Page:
Studies show by far the best predictor of a child’s eating behaviour is the eating patterns of her parents. If vegetables are not a stable in your diet, then how do you expect your kids to eat them. A child will eat what they know, and will not ask for something else if they do not appreciate it is an option.

2. Make food more appealing

Children like to use their imagination and play make-believe.

Carrots can be unappealing to a child wishing for burgers and fries.

But if they can imagine a rabbit who needs to eat five carrots to outrun a fox, suddenly those carrots are a lot more attractive.

Another interesting idea is to give foods fun names.

In a 2012 study, researchers tested the effect of re-labelling familiar foods.

The researchers found that American elementary school students ate more carrots, broccoli, and green beans when cafeteria menus called these vegetables X-Ray vision carrots,” “Power Punch Broccoli,” and “Silly Dilly Green Beans.”

Associating wholesome food with fun stuff the child already loves and transforming it into a game is an excellent way to get them to eat more veggies.

3. Get kids involved in the kitchen

Engaging kids in the kitchen at home may make them more likely to choose healthy foods, according to one research study.

Taking your children with you to the grocery store and letting them choose one or two veggies to cook for supper can make them far more likely to eat it later.

Better yet, start a vegetable garden in your backyard and show them how to grow and harvest their own.

Studies submit that kids may eat more fruits and vegetables when the produce is home-grown

Getting them to clean parsnips and peel onions will give them a sense of pride and will make mealtime more appealing.

4. Be consistent and persistent

We know that kids are more likely accept foods after regular exposure.

One study found a correlation between the number of different fruits and vegetables that parents bring home and their preschoolers’ willingness to eat fruits and vegetables.

Another study found that kids grow their desire for and consumption of vegetables after they are invited to taste them every day for two weeks.

5. Don’t force them to finish

One of the biggest myths among parents is that pushing their child to eat food they do not like will get her to alter their behaviour.

On the contrary, enforcement will create an unsatisfactory meal experience, and the child will associate food with the negative feelings.

Negative food encounters have the opposite of the aspired effect and increase picky eating tendencies.

For instance, one study found that kids who were made to eat fewer fruits and vegetables and more unhealthful snacks.

6. Rewards

Creating positive food experiences through giving non-food rewards can reduce picky eating bents.

Research has shown that rewarding a child for attempting one bite of a rebuffed food with stickers may make it easier for them to try the food.

7. Understand your child’s values

Kids don’t see the world as adults do. Consequently, they have very different values.

Children do not care about health. Most kids think they’re invincible.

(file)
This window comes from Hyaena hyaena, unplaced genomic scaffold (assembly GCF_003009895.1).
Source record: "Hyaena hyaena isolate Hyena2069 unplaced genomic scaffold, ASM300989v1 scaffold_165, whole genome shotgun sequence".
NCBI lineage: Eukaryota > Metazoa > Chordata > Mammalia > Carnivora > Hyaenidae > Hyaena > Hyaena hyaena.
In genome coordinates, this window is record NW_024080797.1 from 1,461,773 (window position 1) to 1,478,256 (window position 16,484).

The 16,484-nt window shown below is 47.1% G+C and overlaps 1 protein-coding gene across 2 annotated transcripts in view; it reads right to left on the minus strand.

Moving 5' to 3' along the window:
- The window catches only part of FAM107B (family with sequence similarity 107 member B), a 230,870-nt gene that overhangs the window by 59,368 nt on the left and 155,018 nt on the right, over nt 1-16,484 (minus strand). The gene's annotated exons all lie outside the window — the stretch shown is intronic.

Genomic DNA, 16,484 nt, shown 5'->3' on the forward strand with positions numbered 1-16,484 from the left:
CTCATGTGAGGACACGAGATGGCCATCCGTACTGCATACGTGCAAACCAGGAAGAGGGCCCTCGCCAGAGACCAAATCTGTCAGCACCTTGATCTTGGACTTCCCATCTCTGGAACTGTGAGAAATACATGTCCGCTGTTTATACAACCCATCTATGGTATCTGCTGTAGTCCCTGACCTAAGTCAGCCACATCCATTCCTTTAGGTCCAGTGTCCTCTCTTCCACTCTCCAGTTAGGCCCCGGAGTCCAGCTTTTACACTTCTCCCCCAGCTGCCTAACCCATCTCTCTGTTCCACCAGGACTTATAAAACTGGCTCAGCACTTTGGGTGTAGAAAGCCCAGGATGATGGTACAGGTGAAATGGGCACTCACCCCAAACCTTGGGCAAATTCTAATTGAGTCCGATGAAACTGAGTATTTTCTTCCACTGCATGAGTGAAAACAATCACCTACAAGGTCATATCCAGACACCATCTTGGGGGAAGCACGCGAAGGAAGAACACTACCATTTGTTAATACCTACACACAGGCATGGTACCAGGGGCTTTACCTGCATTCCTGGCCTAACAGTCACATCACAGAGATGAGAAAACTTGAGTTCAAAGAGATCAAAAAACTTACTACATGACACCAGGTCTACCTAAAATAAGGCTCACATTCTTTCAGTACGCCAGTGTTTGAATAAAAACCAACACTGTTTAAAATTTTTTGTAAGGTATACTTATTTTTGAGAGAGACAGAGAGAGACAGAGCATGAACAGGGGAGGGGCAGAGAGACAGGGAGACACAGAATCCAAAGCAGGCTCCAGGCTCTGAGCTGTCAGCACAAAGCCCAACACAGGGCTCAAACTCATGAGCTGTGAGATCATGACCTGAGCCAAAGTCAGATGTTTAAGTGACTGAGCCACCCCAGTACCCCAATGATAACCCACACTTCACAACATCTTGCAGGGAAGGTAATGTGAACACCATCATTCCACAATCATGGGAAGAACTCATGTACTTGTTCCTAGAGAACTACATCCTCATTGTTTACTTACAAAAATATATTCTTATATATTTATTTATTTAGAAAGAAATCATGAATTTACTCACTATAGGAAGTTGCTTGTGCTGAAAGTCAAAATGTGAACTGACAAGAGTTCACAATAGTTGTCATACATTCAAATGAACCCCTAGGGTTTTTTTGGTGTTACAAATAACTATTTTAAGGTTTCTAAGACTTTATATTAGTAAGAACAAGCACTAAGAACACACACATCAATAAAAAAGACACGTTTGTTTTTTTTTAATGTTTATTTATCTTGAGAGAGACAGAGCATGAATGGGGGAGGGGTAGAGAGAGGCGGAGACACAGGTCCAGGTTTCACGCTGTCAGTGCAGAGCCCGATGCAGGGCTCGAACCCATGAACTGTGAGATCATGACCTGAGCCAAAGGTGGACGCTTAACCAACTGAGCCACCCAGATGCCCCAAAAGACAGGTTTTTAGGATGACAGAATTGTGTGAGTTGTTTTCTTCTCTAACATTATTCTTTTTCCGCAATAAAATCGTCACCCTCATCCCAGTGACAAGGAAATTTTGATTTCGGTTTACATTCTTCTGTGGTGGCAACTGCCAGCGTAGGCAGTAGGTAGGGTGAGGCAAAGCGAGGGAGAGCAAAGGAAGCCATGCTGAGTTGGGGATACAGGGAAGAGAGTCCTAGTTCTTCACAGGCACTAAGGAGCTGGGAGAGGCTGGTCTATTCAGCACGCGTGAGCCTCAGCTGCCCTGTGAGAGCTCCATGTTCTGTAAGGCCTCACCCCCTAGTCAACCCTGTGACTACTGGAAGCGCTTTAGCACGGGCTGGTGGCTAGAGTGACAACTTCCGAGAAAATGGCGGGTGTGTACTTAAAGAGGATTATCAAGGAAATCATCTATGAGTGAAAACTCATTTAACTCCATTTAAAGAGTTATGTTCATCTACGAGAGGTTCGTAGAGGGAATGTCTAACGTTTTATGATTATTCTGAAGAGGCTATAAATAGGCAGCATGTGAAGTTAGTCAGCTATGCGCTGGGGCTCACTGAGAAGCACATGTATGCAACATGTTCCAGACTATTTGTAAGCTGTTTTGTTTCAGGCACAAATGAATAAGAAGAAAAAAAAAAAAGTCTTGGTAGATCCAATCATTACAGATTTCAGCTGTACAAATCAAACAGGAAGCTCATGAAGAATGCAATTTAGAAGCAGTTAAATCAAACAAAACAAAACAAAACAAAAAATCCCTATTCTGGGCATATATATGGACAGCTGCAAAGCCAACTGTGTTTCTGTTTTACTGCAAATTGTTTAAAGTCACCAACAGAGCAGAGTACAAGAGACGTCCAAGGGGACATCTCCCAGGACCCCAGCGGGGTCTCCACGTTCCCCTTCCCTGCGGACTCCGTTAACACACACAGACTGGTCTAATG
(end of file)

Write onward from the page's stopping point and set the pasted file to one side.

Therefore, explaining that a vegetable is healthy, is unlikely to motivate them.

On the other hand, most kids feel checked by their size and yearn to be bigger and stronger.

Explaining that sprouts “will help you grow big and strong” is hence more compelling than, “sprouts are healthy.”

8. Offer diverse food colours

One thing you have working in your favour is that children like colourful foods.

You can achieve this by putting vegetables of different colours on their plates.

While adults tend to like flavours mixed, kids frequently prefer them separate.

9. Arrange food in fun patterns on the plate

Another motivation to eat veggies that children enjoy is when you place their food into patterns on their plate.

Unlike adults, who favour foods near each other in the centre of their plate, kids like their food separated into piles around the edge.

If you shape food into a smiling face, kids will like it even more.

This strategy is another way to make food fun.

10. Pair new foods with old favourites

If your child resistant to trying new foods, you can try tricking them by pairing new foods with the flavours they love.

Researchers tested this idea by offering kids with a choice of two kinds of chips one familiar and one new.

The kids who eat the familiar dip were more likely to try tasting the new chips.

If you are feeling overwhelmed by your efforts to get your child to eat veggies, I would suggest you find a good health coach to help you. I use a health coach in my practice when clients, both kids and adults, need help in changing their diet and lifestyle habits.

Disclaimer

This article is not intended to provide medical advice, diagnosis or treatment.

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7 Overlooked Causes of Infertility in Men - Ottawa Holistic Wellness

7 Overlooked Causes of Infertility in Men

Did you know that approximately 16% (or 1 in 6) of couples in Canada experience infertility? This number has doubled since the 1980s.

Some people still think that infertility is purely a female issue; however, you can trace infertility to either the man or woman or a combination of both.

In fact, statistics show that three times out of 10, the cause is in men.

According to the Government of Canada, the 3 out of 4 causes of infertility in men include poor quality, low sperm count, and hormonal imbalances. But what is causing these changes?

Fortunately, scientific researchers have been begun to uncover previously overlooked causes of infertility in men.

Read on to learn about how diet and exposure to environmental toxins may be having a detrimental effect on sperm count, quality and hormonal imbalances.

Overlooked Causes of Infertility in Men

1. Soy

Soy or soya is a common ingredient in processed foods. Researchers have found an association between Soy intake male infertility in one human study.